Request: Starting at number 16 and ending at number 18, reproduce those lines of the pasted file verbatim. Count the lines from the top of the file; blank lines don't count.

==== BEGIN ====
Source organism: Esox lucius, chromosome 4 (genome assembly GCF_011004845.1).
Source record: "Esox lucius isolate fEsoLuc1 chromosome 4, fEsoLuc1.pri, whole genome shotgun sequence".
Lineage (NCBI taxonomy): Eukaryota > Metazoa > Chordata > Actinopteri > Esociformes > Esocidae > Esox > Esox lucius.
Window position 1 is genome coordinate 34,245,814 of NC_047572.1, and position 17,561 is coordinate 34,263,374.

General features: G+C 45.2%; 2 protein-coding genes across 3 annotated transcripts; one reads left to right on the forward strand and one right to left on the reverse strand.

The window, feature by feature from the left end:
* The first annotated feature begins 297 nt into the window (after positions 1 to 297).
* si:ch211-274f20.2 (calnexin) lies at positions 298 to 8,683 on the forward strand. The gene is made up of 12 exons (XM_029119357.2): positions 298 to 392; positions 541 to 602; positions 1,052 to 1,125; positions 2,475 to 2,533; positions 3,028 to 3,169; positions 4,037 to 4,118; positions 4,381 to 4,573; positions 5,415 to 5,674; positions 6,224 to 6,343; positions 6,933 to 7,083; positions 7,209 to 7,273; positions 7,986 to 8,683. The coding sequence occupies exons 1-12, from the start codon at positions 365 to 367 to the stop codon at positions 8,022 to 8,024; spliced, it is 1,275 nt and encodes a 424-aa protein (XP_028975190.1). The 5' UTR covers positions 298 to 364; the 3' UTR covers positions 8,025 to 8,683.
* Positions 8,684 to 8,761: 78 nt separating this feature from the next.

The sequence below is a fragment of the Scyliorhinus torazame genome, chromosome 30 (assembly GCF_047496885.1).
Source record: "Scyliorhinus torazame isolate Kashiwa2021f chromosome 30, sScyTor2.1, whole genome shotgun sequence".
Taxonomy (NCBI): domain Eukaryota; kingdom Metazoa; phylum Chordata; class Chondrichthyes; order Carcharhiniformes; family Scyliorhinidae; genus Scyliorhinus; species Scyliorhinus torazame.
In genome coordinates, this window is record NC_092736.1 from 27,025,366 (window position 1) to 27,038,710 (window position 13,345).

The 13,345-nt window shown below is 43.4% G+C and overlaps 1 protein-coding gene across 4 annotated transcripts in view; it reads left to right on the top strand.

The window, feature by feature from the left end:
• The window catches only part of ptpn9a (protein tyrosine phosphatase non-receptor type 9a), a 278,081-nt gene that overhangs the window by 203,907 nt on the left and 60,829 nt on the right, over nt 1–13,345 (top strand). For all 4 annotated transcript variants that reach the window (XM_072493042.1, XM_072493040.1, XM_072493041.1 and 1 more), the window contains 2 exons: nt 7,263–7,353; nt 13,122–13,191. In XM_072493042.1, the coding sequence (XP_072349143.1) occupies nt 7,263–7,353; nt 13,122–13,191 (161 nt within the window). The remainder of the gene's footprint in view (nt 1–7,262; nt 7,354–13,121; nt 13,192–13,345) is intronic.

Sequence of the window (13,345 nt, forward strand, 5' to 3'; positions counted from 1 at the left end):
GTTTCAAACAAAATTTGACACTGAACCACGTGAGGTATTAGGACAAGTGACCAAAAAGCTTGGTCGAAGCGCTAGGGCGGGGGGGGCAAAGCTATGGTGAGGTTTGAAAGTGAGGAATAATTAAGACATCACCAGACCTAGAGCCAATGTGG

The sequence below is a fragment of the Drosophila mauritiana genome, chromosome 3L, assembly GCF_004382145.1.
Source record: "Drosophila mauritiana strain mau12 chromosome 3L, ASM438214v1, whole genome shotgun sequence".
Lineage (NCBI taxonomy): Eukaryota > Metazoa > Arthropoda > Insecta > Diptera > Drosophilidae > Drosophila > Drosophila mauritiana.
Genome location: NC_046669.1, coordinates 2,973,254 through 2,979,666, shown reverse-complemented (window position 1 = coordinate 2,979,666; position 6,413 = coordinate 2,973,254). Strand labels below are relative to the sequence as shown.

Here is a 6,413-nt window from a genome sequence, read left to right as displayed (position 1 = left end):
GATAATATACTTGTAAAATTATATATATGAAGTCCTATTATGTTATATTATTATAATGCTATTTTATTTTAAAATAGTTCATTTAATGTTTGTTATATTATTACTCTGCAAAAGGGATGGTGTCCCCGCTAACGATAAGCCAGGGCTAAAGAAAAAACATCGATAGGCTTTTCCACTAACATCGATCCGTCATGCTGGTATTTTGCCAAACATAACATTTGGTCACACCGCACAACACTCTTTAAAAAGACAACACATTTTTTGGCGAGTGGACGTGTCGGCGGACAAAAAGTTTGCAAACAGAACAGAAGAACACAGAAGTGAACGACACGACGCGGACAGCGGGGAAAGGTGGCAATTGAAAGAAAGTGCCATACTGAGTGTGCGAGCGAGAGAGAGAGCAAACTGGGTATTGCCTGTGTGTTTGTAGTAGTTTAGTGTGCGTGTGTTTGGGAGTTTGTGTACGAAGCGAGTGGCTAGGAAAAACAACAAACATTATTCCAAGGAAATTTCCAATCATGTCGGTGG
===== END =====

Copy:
• The window catches only part of ptpn9a (protein tyrosine phosphatase non-receptor type 9a), a 278,081-nt gene that overhangs the window by 203,907 nt on the left and 60,829 nt on the right, over nt 1–13,345 (top strand). For all 4 annotated transcript variants that reach the window (XM_072493042.1, XM_072493040.1, XM_072493041.1 and 1 more), the window contains 2 exons: nt 7,263–7,353; nt 13,122–13,191. In XM_072493042.1, the coding sequence (XP_072349143.1) occupies nt 7,263–7,353; nt 13,122–13,191 (161 nt within the window). The remainder of the gene's footprint in view (nt 1–7,262; nt 7,354–13,121; nt 13,192–13,345) is intronic.

Sequence of the window (13,345 nt, forward strand, 5' to 3'; positions counted from 1 at the left end):
GTTTCAAACAAAATTTGACACTGAACCACGTGAGGTATTAGGACAAGTGACCAAAAAGCTTGGTCGAAGCGCTAGGGCGGGGGGGGCAAAGCTATGGTGAGGTTTGAAAGTGAGGAATAATTAAGACATCACCAGACCTAGAGCCAATGTGG